7/13/2021- One of the most exciting visitors of the season has been appearing on our shores. We are not sure what her name is but her presence is definitely noticed! She is a snapping turtle who is deciding if Sawbill is a safe enough place to lay her eggs! We understand how cool it can be to see these creatures on our shores but we ask you to take into consideration their feelings and personal space. We love our snapping turtles and encourage you to tell them a story, take pictures with them, and say hi but refrain from picking them up or touching their body. This helps keep the turtles safe and healthy and also ensures that everyone keeps all of their fingers!
Snapping turtles are incredible creatures that can live more than 40 years! Their distinctive features include their large heads and necks which have blunt wart-like tubercles on them. Snappers typically build their nests in the summer and springtime. They choose dry, sandy areas and can lay between 20 and 40 eggs! These eggs take 60 to 65 days to incubate which means they generally hatch in mid-August.
More turtle facts pulled from https://www.cookmuseum.org:
- Common Snapping Turtle’s scientific name is Chelydra serpentina. Chelydra is a Greek word that means “tortoise” and serpentina is derived from the Latin word serpentis, which means “snake”. This word refers to its long tail.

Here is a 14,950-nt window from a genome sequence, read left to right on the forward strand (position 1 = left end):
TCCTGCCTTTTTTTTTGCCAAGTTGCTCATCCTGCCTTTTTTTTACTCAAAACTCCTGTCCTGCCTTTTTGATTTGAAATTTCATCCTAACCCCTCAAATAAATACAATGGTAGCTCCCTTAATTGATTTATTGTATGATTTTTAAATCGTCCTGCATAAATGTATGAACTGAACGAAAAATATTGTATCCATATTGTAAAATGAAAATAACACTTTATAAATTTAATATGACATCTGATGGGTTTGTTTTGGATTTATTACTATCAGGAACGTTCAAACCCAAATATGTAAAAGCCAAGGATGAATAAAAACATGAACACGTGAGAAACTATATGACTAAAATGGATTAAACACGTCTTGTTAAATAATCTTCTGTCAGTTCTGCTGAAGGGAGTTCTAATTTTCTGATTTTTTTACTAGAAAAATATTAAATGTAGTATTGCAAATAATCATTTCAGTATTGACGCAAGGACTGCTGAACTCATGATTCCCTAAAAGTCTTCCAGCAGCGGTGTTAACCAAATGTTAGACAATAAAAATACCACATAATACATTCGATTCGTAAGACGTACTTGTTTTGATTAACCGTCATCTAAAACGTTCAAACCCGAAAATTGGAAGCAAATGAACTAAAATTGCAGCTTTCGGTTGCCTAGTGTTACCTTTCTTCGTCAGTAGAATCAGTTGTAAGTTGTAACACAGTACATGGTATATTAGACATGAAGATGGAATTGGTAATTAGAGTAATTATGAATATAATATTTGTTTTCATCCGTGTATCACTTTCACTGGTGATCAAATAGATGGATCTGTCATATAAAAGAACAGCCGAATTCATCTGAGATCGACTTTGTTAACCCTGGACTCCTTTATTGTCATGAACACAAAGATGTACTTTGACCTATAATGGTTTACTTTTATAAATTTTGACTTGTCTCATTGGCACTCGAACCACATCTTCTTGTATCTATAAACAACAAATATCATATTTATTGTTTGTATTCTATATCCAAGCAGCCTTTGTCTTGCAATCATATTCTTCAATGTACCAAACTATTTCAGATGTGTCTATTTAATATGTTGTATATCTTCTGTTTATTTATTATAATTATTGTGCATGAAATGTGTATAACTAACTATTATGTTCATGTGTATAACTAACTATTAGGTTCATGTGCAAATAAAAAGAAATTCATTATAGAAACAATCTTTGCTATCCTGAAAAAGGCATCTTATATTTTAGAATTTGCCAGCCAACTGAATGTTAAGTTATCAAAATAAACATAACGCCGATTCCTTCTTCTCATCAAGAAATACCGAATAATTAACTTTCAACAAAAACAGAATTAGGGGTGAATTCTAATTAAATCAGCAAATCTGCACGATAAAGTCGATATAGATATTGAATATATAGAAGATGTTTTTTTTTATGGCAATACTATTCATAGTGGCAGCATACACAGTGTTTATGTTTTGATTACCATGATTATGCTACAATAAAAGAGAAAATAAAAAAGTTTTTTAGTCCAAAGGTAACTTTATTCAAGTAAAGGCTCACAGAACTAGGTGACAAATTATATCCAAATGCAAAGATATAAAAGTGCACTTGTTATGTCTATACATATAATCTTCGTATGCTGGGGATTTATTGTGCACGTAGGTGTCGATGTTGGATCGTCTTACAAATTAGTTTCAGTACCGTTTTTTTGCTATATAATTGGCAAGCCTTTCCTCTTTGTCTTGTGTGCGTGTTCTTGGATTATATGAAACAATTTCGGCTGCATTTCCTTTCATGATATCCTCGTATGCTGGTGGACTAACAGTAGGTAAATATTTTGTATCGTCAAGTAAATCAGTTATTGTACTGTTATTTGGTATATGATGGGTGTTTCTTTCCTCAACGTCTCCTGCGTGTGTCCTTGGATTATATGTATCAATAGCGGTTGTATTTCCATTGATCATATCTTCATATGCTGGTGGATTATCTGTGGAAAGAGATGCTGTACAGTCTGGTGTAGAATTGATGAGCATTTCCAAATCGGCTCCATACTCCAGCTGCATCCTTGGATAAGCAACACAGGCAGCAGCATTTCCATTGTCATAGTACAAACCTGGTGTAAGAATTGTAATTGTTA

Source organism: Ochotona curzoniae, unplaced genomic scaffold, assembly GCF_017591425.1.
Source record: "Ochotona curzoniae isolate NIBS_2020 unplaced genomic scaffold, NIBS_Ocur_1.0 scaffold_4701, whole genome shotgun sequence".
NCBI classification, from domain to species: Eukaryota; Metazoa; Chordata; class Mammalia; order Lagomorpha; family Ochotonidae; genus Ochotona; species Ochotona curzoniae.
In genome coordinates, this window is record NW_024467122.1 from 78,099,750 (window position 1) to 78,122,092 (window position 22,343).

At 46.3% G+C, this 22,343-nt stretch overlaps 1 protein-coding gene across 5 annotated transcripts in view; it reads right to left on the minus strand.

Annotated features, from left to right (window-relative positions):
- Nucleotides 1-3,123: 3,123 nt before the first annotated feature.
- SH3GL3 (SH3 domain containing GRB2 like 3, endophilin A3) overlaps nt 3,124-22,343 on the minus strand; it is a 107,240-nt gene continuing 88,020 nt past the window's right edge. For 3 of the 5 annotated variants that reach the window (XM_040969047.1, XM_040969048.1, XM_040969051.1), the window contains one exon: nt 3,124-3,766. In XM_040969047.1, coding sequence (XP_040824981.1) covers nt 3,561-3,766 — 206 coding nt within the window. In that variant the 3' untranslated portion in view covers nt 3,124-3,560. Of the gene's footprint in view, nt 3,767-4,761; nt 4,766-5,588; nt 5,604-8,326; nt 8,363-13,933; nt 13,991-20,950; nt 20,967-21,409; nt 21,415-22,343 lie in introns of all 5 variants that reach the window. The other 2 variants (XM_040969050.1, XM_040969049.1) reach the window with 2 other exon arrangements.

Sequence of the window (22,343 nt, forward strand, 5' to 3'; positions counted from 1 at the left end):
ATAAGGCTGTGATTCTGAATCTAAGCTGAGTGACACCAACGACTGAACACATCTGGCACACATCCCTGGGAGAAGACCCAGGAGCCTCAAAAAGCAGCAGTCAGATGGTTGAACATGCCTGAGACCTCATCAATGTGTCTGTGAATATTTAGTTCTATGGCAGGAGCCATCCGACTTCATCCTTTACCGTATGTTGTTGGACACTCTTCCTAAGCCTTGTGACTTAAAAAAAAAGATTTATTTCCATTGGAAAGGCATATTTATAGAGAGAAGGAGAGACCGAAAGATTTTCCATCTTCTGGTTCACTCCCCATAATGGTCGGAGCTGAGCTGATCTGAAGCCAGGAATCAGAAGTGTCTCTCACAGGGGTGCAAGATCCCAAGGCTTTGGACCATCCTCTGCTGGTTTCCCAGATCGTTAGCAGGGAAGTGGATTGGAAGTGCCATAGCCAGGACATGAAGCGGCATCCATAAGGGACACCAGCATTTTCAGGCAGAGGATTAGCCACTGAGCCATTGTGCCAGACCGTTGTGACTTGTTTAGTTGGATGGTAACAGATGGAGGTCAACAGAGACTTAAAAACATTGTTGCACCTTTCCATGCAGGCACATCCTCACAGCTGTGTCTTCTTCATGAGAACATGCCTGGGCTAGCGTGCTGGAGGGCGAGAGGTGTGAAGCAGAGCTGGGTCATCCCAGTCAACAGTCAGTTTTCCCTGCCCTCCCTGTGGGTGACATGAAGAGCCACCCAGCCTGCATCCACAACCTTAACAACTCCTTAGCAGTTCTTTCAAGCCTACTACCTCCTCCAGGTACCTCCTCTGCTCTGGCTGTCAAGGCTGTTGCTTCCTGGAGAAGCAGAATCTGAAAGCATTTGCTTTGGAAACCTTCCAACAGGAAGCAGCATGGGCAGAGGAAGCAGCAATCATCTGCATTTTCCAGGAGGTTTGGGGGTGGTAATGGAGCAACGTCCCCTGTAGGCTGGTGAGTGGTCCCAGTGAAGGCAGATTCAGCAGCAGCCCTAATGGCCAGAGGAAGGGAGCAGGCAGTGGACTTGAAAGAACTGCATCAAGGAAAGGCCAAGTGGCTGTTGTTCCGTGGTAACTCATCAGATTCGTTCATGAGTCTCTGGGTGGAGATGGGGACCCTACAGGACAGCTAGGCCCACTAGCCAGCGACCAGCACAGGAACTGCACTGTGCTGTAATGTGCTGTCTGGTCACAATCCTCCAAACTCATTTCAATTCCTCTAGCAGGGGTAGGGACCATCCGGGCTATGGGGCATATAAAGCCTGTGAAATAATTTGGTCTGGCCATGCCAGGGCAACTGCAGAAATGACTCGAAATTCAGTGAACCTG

- They have powerful jaws and have an average bite force of 209 N. They may not have the same force that you do when you bite with your molars (1300 N) but they have enough force to do some real damage.
- The Common Snapping turtle is an aquatic turtle that prefers slow-moving, shallow bodies of water with muddy bottoms, which give them places to hide.
- They are omnivores, meaning they eat plants and animals. Their diet consists of plants, insects, worms, snakes, fish and other small animals.
- You can find the Common Snapping Turtle all the way from southeastern Canada to the southern tip of the Florida panhandle.